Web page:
This week is the week where I try to finish up all of the basic functionalities of the application. What I had left was to figure out how to create a custom x509v3 extension with Botan C++. As recommended by Dr Shawn, I used the UserRole extension, as shown here. Creating the UserRole extension with Botan C++ involves having a self-defined class to inherit the properties of Botan’s Certificate_Extension class. Since it is an abstract class, there are some methods that my self-defined class would need to override and provide their definitions. I did not know how to make sense of these methods at first glance, and also how would I know what needs to be done in order for it to work with the Botan library? Botan does not have any official documentation on how this is done. Fortunately, Botan is an open-source library, hence I could take a peak at the source of code of other existing subclasses that inherits from that same abstract class, as implemented by the Botan developers themselves.

It turns out that not a lot of code is needed to be written for those subclasses, even though each of them represents a different x509v3 extension that the Botan library supports internally. I took some time to understand what is going on and get into their frame of mind, but in the end, it all started to make sense. After a few rounds of trial and correcting misunderstandings, I finally managed to create that extension within the x509 certificate and store whatever data is inside there. I can view its contents using the openssl x509 command in the terminal. The amount of time it took for me to do this was much shorter than expected. Of course, if I am able to write data into that certificate extension, then I should be able to read data from it as well. So again, after looking at the documentation on how to read the contents of the extensions for a certificate, the data could be read successfully and is printed out to the terminal window for verification purpose. I did all this as a separate but small C++ program to create a new certificate that has the UserRole extension using Botan’s APIs, for the purpose of experimenting. After passing all checks in the checklist, the UserRole class is then integrated into the codebase of the application.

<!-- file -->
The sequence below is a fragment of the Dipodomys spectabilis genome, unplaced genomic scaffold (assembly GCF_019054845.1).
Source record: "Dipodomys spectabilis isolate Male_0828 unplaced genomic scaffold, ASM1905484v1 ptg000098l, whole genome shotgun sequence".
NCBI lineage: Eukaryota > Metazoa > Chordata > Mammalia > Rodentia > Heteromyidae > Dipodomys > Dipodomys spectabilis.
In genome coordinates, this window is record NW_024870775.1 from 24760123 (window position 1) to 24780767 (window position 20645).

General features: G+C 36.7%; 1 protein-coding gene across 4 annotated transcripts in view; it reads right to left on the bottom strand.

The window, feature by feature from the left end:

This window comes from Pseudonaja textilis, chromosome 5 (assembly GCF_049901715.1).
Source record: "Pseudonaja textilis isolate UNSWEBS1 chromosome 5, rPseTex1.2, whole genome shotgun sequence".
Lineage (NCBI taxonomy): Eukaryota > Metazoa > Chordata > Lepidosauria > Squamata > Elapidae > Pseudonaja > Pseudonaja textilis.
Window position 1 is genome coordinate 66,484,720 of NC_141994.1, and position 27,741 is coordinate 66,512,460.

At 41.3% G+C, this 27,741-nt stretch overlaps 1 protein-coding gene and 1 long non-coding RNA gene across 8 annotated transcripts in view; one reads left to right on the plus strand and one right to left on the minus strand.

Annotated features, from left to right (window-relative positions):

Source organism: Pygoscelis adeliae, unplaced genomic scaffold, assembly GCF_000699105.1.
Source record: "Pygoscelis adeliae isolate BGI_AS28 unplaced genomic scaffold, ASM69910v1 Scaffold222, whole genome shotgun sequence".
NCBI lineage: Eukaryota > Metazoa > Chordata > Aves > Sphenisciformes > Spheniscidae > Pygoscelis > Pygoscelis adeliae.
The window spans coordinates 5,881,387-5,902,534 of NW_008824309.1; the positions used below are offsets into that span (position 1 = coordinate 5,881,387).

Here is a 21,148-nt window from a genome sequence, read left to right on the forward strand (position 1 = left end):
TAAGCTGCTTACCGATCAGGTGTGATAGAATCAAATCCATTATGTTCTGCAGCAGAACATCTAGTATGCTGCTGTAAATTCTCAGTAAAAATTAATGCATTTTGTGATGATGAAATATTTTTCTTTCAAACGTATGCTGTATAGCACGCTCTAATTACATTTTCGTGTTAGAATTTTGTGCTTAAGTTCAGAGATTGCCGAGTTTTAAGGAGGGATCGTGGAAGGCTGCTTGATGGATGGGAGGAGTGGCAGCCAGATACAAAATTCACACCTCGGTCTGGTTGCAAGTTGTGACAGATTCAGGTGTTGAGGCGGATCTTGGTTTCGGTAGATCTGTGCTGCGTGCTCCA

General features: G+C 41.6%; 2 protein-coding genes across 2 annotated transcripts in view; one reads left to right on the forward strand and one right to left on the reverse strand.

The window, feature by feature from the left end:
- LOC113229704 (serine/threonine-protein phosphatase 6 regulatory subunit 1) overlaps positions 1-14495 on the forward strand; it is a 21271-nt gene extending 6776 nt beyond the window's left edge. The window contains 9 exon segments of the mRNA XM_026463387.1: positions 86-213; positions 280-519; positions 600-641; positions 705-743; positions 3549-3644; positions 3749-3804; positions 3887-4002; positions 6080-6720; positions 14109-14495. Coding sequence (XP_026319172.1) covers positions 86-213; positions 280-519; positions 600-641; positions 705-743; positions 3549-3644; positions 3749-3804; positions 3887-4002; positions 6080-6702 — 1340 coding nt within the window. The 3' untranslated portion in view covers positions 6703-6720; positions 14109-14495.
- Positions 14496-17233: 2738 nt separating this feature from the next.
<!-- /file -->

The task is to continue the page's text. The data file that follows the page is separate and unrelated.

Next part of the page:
So things came out good at that point of time. Using the remaining time I have left before the week ends, I decided to just go and test out the application further to hunt down bugs. And then suddenly, the part where the user provides an existing valid certificate in order to be revoked at the case of early renewals for their subscription fails. The failure happens during the validation of the certificate chain, which is done internally by the Wt framework. The last time when I was working on implementing the CRL, it worked. But then I realized that I was only testing for standalone individual certificates, meaning that they are not tied to an organization. I hadn’t account for individuals that belong to an organization, in which it has its own intermediate CA to issue the client certificates.

One of the necessary command line arguments to the Wt application, that is needed to do client certificate authentication, is to provide a single file consisting of a list of PEM encoded trusted CA certificates. The path validation of the certificate chain uses this file to check that the certificate provided is actually issued by us. But because I didn’t add the intermediate CA to this chain file for a organization, it throws an error thus fails. After doing so, the revocation of the client certificate happens, and the user gets redirected to the download of the new certificate as expected. This means that every time a new subscription for an organization product comes in, the newly created intermediate CA certificate needs to be added to that chain file, in order for its client certificates to be authenticated successfully by the Wt application.

I am really glad that despite all my earlier mishaps of this project, I managed to make better progress now. It really is the season to be jolly now 🎄. That is it for this week’s blog. I’ll see how things go from here on out, so stay tune for my next blog post.


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